My "Girl Power" Tefillin Journey: Wearing Davening Attire as a Girl
In countless Jewish spaces, kippot, tefillin, and tallit are explicitly gendered garments. My progressive egalitarian synagogue is no exception; yet, I grew up watching my rabbi—my mother—daven on the bema with her tallit wrapped around her shoulders and her kippah bobby-pinned to the top of her head. For a long time, wearing davening attire seemed like an active way of participating with G-d and draping myself in Their presence. It was the one thing in my life that was greater than any identifier or binary.
So, with this image of my mother in the back of my mind, I walked into Hebrew school on the first day with my bright pink kippah on and my head held high. It wasn’t until I noticed that I was the only girl wearing a kippah that insecurities started to surface. No one had said anything to provoke this self-doubt. Still, an inner dialogue began, chock-full of uncertainty and discomfort, loud enough that it drowned out the service. I had unknowingly challenged the status quo. And as we sang Adon Olam, all I could think about was this unintentional and unwanted revolution that I had caused by wearing a kippah. The next week, I walked into shul with my head uncovered, only to receive a disappointed glare from my mother.
These insecurities didn’t evaporate with age or experience. In fact, they got worse. Six years later, I arrived at my friend’s bat mitzvah with my newly gifted, handwoven tallit atop my shoulders. This tallit wasn’t just a piece of cloth; rather, it was a coat of armor that pushed me away from my friends on their phones and closer to G-d. I learned a few moments later, however, that this armor was not invincible; a flood of self-doubt and embarrassment quickly penetrated it. As I looked around, I realized with a sinking feeling that, once again, I was the only woman wearing this sacred garment. I was unable to focus on the Hebrew words in front of me, my thoughts now poisoned by shame and humiliation. I left the shul with a pit in my stomach and returned the next week without my tallit, vulnerable to what lay ahead.
Thankfully, these parallel events didn’t stop me from continuing my religious journey. My love for Jewish culture, religion, and spirituality grew, and I found myself continuously hungry for more knowledge. I knew that staying inside of my secular bubble wouldn’t suffice, so I packed up my things and left home to live in Israel for seven weeks.
When I left for Israel, that aforementioned secular bubble popped. My friends and I davened daily, each service suffused with love. During one of our frequent trips to the Old City, we stopped at the egalitarian Kotel to daven shacharit. I saw my friends pull their tefillin from their matte black bags and start to wrap them around their arms and heads. As our tour guide began to explain the history of the Kotel, I was finally able to comprehend the significance of where I was standing and what I was doing.
In front of me lay the remnants of the destruction of the second temple. Here was physical evidence of the hardships and persecution of the Jewish people. Overcome by a sense of sadness, joy, holiness, and connection to G-d, I realized that today would be the day where I wrapped tefillin for the first time. For generations, my ancestors were exiled, tortured, and slaughtered for openly expressing their Judaism. Here I was, generations later, with the opportunity to not only pray publicly but to etch my Jewish pride onto my skin and forehead with thick black leather.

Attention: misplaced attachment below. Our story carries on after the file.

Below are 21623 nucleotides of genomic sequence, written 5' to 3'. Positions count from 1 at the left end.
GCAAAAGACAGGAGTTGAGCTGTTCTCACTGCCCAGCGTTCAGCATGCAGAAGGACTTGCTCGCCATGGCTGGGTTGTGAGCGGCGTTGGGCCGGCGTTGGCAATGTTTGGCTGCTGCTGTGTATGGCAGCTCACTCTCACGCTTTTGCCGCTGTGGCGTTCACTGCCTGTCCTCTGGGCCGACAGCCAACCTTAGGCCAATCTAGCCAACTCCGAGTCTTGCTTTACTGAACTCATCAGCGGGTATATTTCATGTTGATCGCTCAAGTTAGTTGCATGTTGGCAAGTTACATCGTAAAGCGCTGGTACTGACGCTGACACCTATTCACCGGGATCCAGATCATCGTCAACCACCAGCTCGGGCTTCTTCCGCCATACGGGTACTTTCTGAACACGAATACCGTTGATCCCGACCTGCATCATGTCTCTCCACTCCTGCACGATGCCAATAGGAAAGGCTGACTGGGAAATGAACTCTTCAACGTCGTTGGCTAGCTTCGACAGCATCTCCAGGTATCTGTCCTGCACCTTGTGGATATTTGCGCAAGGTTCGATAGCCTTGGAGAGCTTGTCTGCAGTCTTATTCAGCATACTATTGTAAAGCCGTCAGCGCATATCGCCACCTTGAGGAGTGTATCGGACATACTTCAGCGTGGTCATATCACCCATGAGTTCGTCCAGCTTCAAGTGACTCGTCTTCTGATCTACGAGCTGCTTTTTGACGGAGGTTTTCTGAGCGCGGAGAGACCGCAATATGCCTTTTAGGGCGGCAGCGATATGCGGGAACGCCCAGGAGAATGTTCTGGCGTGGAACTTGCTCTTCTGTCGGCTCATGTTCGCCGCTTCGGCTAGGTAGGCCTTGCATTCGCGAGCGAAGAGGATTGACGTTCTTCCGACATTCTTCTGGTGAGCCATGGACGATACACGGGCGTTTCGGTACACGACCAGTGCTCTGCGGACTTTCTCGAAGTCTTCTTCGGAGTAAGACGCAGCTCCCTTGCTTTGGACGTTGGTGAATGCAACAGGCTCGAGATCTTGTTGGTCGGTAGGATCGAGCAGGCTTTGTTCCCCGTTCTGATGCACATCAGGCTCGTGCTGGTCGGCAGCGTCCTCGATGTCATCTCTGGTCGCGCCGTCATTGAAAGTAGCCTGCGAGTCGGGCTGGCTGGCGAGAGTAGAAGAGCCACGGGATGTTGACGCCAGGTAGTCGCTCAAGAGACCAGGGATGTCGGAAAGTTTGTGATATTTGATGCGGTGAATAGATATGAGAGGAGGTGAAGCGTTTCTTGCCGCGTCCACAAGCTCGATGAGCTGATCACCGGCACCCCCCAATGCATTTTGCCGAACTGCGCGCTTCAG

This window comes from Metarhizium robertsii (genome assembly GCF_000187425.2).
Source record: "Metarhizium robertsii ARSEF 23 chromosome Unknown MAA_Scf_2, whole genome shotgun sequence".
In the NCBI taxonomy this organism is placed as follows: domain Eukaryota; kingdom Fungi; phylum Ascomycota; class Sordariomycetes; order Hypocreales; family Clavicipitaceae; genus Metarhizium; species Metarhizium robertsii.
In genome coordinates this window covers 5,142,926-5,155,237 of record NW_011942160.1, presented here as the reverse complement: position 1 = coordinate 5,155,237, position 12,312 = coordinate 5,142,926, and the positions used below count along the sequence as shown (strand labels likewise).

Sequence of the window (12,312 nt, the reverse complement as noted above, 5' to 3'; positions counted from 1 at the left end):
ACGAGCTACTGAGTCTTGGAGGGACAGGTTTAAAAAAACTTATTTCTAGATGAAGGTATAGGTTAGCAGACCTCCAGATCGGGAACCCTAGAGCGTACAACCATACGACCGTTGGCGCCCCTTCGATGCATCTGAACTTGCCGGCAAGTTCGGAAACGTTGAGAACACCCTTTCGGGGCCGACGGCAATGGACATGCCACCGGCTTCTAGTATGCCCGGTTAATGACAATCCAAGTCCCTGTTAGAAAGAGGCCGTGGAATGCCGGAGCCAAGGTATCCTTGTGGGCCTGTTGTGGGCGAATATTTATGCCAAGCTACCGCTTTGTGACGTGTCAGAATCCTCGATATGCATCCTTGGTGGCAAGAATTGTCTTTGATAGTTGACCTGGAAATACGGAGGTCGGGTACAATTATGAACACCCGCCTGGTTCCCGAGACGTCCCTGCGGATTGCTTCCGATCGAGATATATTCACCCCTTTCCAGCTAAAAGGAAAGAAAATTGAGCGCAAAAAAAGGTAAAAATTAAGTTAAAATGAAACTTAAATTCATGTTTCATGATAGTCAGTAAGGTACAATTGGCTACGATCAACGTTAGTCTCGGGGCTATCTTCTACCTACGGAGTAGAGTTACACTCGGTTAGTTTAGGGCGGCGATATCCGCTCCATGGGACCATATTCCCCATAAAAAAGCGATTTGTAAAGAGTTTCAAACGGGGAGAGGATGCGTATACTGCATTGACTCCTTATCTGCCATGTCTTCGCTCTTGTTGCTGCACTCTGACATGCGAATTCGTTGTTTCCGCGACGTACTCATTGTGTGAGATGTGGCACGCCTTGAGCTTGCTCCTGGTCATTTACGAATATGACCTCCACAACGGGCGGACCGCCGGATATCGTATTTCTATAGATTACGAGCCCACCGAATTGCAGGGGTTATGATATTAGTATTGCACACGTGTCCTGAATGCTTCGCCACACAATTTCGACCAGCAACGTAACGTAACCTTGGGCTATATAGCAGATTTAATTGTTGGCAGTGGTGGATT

I walked over to my friend and as she started to tightly wrap the tefillin around my arms and head, she explained the significance of each loop, each band, and of the box. For the first time in my life, I wasn’t looking around to find the other women who were participating in this holy deed. My inner monologue wasn’t full of insecurities and self-deprecation. For the first time, without the voice in my head, I was able to hear and participate in the spirited davening.
As our service ended, my friends and I decided to take photos in our tefillin to commemorate this moment. We huddled up and began cycling through the cliché “girl power” poses: flexed arm, hands on waist, etc. Eventually, a group of boys from our program walked up to my friends and me and started to point and laugh. “Hey! Can I take a photo? I’m going to take a photo. Smile for the camera!” The sarcasm in their voices was clear. To them, a girl wearing tefillin was humorous. My stomach dropped. Mortified, I immediately walked away from my friends. For the rest of the day, as we continued to tour the Old City, all I could think about was the snide look on the boys’ faces as they laughed.
I often daydream about alternate realities, and this moment is no exception to that. In the new and improved version of the story in my head, the boys still make their snarky comments and laugh. But instead of escaping with my head hung low, I fix my posture, take a deep breath, and walk away from the boys with composure and a disappointed glare spread across my face. Sadly, I didn’t actually do that. And honestly, I think if I were given another chance now, I would repeat my mistakes. I’m still on a journey to find inner strength and confidence. Thankfully, one of the beauties of Judaism is its emphasis on individuals’ ability to evolve and grow. One day, I hope to walk into an egalitarian Jewish space with my tallit on my shoulders and my kippah on my head, unbothered by my gender’s relationship to these objects—only focused on and moved by prayer, community and ritual.
This piece was written as part of JWA’s Rising Voices Fellowship.
How to cite this page
Stutman-Shaw, Ma'ayan. "My "Girl Power" Tefillin Journey: Wearing Davening Attire as a Girl." 9 November 2020. Jewish Women's Archive. (Viewed on May 10, 2021) <https://jwa.org/blog/risingvoices/my-girl-power-tefillin-journey-wearing-davening-attire-girl>.